1911 Encyclopædia Britannica/Bellingham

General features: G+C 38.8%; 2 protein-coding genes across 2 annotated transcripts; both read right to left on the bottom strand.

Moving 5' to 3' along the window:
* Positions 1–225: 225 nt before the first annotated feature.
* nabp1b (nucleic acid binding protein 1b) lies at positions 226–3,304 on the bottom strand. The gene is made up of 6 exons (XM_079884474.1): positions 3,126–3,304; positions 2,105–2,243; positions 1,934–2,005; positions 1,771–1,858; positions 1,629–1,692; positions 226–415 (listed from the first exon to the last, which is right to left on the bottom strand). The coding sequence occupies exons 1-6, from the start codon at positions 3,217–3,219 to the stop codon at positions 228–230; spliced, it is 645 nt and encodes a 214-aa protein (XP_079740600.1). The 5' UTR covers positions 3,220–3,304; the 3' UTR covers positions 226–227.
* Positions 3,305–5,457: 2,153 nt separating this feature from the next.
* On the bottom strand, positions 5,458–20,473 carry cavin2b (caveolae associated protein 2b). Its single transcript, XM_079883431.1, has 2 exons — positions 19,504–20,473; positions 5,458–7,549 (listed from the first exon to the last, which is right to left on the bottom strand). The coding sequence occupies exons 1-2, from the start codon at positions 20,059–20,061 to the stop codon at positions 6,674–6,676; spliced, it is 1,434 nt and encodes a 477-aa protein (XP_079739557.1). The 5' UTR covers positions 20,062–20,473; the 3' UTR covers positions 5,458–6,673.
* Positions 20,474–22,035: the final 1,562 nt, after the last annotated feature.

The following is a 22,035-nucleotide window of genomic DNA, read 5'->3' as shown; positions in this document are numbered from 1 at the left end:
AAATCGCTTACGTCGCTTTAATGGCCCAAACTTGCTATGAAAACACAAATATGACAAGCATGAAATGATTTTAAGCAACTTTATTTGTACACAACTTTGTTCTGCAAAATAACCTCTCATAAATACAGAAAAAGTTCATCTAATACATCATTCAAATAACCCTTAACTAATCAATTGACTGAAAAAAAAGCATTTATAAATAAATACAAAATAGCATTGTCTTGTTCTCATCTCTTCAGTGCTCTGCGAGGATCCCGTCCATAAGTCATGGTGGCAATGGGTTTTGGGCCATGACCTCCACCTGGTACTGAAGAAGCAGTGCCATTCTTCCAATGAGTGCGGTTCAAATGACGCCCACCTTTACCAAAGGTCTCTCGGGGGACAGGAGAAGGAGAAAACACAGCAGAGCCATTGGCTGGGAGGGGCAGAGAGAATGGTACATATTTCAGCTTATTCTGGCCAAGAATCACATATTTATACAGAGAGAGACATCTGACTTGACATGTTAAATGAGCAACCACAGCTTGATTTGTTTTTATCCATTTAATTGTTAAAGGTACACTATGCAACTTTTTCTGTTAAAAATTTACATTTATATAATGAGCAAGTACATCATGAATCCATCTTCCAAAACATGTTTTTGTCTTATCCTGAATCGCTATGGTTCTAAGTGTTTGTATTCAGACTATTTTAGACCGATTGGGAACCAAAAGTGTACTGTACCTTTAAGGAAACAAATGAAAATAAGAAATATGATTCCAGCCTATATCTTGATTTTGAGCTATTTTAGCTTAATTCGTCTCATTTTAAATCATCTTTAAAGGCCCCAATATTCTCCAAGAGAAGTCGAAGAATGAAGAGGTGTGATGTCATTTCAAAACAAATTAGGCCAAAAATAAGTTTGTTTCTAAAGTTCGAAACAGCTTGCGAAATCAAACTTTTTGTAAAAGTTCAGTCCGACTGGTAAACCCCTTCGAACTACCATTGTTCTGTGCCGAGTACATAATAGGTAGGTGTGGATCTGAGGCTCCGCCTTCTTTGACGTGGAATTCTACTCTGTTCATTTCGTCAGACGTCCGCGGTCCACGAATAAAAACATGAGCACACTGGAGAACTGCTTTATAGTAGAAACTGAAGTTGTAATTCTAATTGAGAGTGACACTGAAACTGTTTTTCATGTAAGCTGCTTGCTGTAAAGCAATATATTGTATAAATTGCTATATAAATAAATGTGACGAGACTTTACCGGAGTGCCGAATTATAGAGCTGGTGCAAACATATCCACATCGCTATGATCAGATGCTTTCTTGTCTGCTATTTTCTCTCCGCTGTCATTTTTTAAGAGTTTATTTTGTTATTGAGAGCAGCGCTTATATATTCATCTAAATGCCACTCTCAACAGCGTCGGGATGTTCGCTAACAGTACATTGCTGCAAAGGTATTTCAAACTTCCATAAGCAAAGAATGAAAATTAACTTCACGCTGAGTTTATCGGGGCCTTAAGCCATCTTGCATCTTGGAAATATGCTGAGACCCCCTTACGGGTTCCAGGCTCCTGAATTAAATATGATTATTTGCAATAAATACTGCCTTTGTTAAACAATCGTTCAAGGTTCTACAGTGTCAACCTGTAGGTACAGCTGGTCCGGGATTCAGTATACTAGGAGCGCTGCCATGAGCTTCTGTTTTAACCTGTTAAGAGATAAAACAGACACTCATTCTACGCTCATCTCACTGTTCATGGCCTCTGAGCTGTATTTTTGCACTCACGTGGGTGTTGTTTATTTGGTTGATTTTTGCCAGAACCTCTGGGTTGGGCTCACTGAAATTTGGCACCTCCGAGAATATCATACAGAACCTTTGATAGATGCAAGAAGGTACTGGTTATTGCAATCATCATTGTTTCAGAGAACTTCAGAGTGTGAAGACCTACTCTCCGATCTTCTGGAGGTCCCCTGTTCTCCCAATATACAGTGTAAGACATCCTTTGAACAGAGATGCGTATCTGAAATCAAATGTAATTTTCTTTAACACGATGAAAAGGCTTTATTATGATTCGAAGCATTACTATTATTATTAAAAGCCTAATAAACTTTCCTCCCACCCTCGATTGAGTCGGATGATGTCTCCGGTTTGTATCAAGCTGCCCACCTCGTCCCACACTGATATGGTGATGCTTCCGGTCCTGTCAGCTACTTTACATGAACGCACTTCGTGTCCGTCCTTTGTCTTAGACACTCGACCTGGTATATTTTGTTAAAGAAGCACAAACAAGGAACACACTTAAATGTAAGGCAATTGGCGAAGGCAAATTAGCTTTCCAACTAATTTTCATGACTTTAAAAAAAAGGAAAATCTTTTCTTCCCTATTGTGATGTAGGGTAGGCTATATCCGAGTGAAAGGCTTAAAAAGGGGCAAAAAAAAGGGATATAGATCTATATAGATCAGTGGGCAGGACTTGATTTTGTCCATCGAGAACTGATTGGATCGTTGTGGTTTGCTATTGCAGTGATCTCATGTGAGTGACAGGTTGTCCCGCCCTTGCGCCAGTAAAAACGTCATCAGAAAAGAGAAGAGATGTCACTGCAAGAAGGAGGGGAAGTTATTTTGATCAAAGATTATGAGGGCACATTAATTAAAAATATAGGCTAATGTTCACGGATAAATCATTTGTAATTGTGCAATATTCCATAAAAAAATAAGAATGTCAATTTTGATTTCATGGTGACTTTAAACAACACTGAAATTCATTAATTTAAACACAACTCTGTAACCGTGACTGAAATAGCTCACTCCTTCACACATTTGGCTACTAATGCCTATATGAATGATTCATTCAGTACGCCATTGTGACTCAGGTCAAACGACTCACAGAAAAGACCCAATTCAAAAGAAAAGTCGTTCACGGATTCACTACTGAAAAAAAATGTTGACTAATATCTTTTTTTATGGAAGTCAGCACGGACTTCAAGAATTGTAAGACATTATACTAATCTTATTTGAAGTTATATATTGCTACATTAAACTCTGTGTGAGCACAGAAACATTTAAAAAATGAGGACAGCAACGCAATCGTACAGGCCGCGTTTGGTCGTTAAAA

BELLINGHAM, a city of Whatcom county, Washington, U.S.A., on the E. side of Bellingham Bay, 96 m. N. of Seattle. Pop. (1900) 11,062; (1905, state est.) 26,000; (1910, U.S. census) 24,298. Area about 23 sq. m. It is served by the Great Northern, the Northern Pacific, the Canadian Pacific, and the Bellingham Bay & British Columbia railways—being a terminus of the last named, which operates only 62 m. of line and connects with the Mt. Baker goldfields and the Nooksack valley farm and orchard region. A suburban electric line was projected in 1907. About 2½ m. south-east of the city is the main body of Lake Whatcom, 13 m. long, 1¼ m. wide, and 318 ft. higher than the city and the source of its water-supply, a gravity system which cost $1,000,000, being owned by the city. Bellingham has two Carnegie libraries. Among the principal buildings are the county court-house, the city hall, the Young Men’s Christian Association building, and Beck’s theatre, with a seating capacity of 2200. The largest of the state’s normal colleges is situated here; in 1907 it had a faculty of 25 and 350 students; there are two high schools, two business colleges, and one industrial school also in the city. The excellent harbour, and the fact that Bellingham is nearer to the great markets of Alaska than any other city in the states, make the port an important shipping centre. In the value of manufactured product the city was fourth in the state in 1905 (being passed only by Tacoma, Seattle and Spokane), with a value of $3,293,988; according to a census taken by the local chamber of commerce the value of the product in 1906 was $7,751,464. The principal industrial establishments are shingle (especially cedar) and saw-mills, salmon canneries and factories for the manufacture of tin cans, and machinery used in the canning of salmon. Motive and electric lighting power is brought 52 m. from the falls of the north fork of the Nooksack river, where there is a power plant which furnishes 3500 horsepower. There are deposits of clay and limestone in the surrounding country, and cement is manufactured in the vicinity of the city. The blue-grey Chuckanut sandstone is quarried on the shore of Chuckanut Bay, south of Bellingham; and a coarse, dark-brown sandstone is quarried on Sucia Island, west of the city. There are quarries also on Waldron Island. Bellingham was formed in 1903 by the consolidation of the cities of New Whatcom (pop. in 1900, 6834) and Fairhaven (pop. in 1900, 4228), and was chartered as a city of the first class in 1904; it is named from Bellingham Bay, which Vancouver is supposed to have named, in 1792, in honour of Sir Henry Bellingham.